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LETTER: Plastic-energy proposal needs rigorous environmental review first

Synergy World Power outlines facilities for the first phase of the proposed fuel plant and sorting facility.
Synergy World Power's outline for facilities for the first phase of the proposed fuel plant and sorting facility. - Contributed

Recently, we learned of a proposal by Synergy World Power to ship in plastics to Lewisporte from Europe to be incinerated and turned into fuel in a process known as gasification.

Apparently this potential deal has been in the making, under the public radar, for a while according to the Mayor, and will mean upwards of 400 jobs in Lewisporte, not to mention the economic spin-off throughout the region.
The first reaction of many Newfoundlanders and Labradorians (including yours truly), and particularly those living in Central N.L., when hearing about this opportunity was one of excitement and optimism — and who could blame them?

This project represents employment, putting food on the family table. This project represents new taxes, growth and greater sustainability for the town. This project represents opportunities for local business who will no doubt cash in on this new economic activity. There are definitely many reasons why local residents in particular would want to see this proposal come to fruition, and the sooner the better.

There is also an obvious political temptation by government to get this done so they can improve their employment statistics and take credit for this new-found economic activity.

Can’t you just picture them now jockeying for position in front of the television camera at the ribbon cutting ceremony, everyone with their best smile, clapping and nodding in approval as they take turns coming to the microphone. Oh, what a grand sight it will surely be.
As much as that visual sends a tingle down your spine and as exciting as this opportunity may sound from an economic perspective, there are some significant concerns which simply cannot be ignored.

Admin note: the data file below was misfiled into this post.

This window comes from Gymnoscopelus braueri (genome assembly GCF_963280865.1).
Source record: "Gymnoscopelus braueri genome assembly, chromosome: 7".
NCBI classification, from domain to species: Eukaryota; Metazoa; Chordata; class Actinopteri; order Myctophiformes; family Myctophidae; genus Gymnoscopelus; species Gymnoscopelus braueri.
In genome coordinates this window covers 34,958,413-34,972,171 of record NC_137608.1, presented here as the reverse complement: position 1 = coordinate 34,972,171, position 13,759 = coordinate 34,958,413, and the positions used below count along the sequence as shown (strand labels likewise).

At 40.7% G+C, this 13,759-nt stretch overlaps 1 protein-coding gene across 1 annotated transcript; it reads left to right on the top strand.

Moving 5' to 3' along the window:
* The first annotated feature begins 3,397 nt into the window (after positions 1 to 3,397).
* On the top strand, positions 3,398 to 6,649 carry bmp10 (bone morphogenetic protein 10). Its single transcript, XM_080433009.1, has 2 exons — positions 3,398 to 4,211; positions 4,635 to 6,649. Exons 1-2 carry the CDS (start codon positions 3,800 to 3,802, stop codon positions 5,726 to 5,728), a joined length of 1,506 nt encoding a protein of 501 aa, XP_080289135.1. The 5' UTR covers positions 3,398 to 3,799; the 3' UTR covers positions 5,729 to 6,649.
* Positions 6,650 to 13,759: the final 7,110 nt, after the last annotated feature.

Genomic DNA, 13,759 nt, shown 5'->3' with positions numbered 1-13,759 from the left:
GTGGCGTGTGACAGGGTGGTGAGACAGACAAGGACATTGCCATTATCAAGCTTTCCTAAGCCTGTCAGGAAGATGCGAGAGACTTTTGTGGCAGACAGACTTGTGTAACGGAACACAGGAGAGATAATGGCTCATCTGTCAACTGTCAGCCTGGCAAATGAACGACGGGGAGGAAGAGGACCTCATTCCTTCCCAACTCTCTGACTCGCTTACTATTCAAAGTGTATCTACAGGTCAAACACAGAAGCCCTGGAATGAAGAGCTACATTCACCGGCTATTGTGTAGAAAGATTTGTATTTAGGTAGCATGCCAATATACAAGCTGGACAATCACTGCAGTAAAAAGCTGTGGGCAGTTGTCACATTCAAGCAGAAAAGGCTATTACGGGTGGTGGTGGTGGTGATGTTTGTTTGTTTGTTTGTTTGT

These concerns were recently voiced by my colleague and MHA for the district of St. John’s East-Quidi Vidi, Alison Coffin and, of course, relate to the potential impact of this operation on our local environment.

Coffin is absolutely correct in raising these concerns despite the hyper-partisan bashing she will likely receive both inside and outside the House of Assembly.

It will likely be similar to the banter that both myself and former NDP leader Gerry Rogers had to listen to for daring to raise environmental concerns relating to the Grieg Aquaculture project — shouts and heckles of “you’re against economic development, you’re against jobs, you’re against the people of Marystown.

I guess this time around myself and Alison will be “against the people of Lewisporte or better still against the entirety of Central N.L.”

At the risk of enduring a second round of taunting and be marked as a leader with no vision and no desire to see the economy of N.L. grow outside the overpass, I will join with my colleague in calling on the government to ensure there is a complete and thorough environmental assessment process adhered to for this project.

Like Alison I, too, would like to gain a full understanding why similar proposals by this company were not approved in other jurisdictions and what risks we may be willing to accept that others would not.

It’s not until we fully understand the potential risks, and what will be done to mitigate them, can we make an informed decision as to whether this proposal should proceed.

Don’t get me wrong, I’ll never be accused of being a “tree hugger.”

Nobody would love to see this proposal succeed, see all those jobs created, and see all that much needed economic activity occur any more than this MHA; Lord knows we need it. However, if we are going to do it, let’s make sure we do it right.

Let’s not be prepared, out of economic and/or political desperation, to destroy this beautiful place we all love.

Paul Lane,
Independent MHA District of Mount Pearl-Southlands


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